Haiku Walking in Japan, March/April 2018


March 27 – April 3, 2018,  7 nights, 8 days, creative walking tour along the Nakasendo Way for artists and writers. Begin in Ena,(near Nagano) finish in Tokyo.

VIEW PICS HERE    ASK FOR MORE INFO HERE    READ OUR HAIKU MAG HERE

—————————————————————————————————————

  VMFA_Hasui_2006-345_v1TF201503_700x450Join us on a unique creative adventure, following the footsteps of Japan’s most famous haiku poet, Matsuo Basho through a spring landscape at the time of  sakura (cherry blossom). This year we travel the ancient Nakasendo Highway, staying in inns, hot springs and local hotels, walking for a part of each day (train inbetween) and ending our tour in Tokyo. Open to writers, poets and creative artists of all modalities, daily creativity workshops will take their inspiration from our explorations of the haiku form. Bringing our attention to observing the small details of nature in the present moment, we learn how to take this stimulus into our chosen art form, creating a haiku journal of poems, observations, sketches, photos and writings as we go.

Basho travelled the Kisoji in 1685, one of several pilgrimages he made as an exercise in spiritual and artistic refinement. In 1687, Basho traveled along different parts of the Nakasendo, immortalizing his journey in “Knapsack Notebook (Oi no kobumi).” “Sarashina Journal (Sarashina Kiko)” followed in 1688.

The woodblock artist Hiroshige, came this way too. His famous print series, Sixty-Nine Stations of Nakasendo, made between 1834–1842 exquisitely document the stages of the journey. In the seventeenth century, the Nakasendo was crowded with travellers, including feudal lords, samurai, itinerant merchants poets, artists and pilgrims. Now largely forgotten and quiet, the road provides a pleasant path through scenic countryside and, also, the history of Japan. We pass through and stay in picturesque, old post towns en route, in much the same way as the Japanese traveller of old. Charming, traditional inns, which have somehow survived into the modern world, provide us with friendly and atmospheric overnight accommodation. In the evenings, in an ambience reminiscent of Hiroshige’s woodblock prints of feudal Japan, we relax and enjoy excellent meals.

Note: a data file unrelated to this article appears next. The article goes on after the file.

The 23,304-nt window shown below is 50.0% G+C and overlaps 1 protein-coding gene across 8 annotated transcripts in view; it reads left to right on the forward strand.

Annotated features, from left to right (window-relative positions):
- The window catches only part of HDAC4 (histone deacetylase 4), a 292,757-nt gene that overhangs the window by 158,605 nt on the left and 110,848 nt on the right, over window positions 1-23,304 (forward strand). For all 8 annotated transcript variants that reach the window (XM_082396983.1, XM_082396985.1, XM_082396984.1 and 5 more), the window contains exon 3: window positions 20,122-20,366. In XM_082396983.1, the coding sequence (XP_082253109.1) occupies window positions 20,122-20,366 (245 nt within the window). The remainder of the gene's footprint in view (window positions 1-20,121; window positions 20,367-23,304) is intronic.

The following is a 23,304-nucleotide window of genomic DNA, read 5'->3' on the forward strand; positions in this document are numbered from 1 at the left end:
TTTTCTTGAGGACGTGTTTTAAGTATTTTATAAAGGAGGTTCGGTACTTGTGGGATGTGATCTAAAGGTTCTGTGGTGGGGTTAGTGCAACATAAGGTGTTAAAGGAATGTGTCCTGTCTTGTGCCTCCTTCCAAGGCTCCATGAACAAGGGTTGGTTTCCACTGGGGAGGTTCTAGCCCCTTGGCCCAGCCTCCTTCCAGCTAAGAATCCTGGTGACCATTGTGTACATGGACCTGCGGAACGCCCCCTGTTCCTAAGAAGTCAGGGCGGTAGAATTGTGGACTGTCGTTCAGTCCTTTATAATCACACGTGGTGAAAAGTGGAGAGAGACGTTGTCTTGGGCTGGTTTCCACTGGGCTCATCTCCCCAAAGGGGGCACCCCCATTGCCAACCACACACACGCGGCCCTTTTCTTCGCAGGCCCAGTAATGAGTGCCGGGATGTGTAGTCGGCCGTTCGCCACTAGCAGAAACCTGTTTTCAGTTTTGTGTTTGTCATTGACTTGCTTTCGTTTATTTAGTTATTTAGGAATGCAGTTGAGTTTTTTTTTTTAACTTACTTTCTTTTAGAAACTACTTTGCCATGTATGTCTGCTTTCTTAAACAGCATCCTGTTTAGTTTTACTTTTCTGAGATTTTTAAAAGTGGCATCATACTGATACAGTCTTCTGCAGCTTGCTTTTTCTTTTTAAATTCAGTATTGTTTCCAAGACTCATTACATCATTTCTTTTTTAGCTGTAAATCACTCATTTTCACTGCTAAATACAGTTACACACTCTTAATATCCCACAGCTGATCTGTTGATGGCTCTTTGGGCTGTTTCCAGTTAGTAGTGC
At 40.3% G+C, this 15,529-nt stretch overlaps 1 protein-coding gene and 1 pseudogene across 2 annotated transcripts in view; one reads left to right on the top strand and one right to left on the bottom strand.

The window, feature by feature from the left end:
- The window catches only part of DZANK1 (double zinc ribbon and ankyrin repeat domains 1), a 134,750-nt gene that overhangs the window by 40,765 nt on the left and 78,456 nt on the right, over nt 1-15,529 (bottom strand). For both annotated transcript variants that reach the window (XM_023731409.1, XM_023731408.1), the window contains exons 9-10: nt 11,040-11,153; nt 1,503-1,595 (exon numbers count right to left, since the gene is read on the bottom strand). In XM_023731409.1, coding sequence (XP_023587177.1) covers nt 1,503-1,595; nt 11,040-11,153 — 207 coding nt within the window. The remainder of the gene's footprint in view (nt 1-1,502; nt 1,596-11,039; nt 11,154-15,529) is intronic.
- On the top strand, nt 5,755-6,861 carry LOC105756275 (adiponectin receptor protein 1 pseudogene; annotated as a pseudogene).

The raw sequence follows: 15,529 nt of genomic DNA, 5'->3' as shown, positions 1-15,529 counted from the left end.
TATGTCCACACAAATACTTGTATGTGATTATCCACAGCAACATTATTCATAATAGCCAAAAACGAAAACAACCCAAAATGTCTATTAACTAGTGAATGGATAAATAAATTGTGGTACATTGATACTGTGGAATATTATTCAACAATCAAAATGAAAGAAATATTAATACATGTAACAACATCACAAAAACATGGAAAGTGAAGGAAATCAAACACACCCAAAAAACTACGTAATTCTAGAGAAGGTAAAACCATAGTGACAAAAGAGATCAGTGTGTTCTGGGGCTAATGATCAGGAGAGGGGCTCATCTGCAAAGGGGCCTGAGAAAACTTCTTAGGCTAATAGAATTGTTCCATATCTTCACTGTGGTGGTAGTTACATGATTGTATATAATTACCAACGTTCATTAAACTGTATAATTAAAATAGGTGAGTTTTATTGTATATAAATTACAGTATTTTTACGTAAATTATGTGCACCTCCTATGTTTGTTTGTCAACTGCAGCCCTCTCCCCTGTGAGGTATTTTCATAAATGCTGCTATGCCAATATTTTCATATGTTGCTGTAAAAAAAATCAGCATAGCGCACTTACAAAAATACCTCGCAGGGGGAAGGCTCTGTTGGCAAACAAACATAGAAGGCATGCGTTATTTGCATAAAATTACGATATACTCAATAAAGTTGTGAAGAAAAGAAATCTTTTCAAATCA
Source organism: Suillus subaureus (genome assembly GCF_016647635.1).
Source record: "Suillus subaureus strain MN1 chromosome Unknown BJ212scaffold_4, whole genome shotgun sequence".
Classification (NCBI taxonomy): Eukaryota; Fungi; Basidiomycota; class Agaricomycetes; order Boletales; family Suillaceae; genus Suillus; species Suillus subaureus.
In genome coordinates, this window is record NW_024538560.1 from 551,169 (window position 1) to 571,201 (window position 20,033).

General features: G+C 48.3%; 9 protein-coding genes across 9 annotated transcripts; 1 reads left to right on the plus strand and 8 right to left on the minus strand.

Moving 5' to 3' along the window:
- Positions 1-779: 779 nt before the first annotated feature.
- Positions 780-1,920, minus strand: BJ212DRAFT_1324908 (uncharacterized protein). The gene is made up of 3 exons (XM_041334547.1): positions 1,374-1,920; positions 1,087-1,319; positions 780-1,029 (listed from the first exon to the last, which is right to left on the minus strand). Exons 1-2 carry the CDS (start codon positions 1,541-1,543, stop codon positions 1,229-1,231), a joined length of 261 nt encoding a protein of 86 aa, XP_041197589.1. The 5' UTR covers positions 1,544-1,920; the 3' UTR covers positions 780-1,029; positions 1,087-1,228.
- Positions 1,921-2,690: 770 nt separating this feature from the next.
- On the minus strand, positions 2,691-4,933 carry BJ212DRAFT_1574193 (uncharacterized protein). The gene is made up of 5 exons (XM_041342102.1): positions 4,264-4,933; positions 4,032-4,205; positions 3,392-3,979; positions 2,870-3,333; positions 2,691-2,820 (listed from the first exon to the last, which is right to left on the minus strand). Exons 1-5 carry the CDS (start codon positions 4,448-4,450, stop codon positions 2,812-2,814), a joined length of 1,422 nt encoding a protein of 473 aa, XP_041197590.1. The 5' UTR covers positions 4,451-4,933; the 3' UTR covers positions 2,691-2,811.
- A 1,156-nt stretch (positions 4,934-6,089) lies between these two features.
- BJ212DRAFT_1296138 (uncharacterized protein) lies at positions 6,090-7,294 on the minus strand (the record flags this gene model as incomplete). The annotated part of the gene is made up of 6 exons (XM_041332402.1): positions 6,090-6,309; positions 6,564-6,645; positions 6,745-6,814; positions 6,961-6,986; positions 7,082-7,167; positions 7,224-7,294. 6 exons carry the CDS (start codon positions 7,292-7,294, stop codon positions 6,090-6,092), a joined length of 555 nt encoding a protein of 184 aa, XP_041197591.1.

The daily walking distance can be adjusted as you go. Medium level fitness is required. Transport, however, can be arranged for those who desire a more relaxed day. Baggage goes ahead by taxi, except when we travel by train. We climb several passes, but they have fairly gentle inclines and can be taken at a comfortable pace.

For prices and itinerary see here.

Woodblock print above by Kawase Hasui .


« |

Leave a Reply

Your email address will not be published. Required fields are marked *

captcha_form *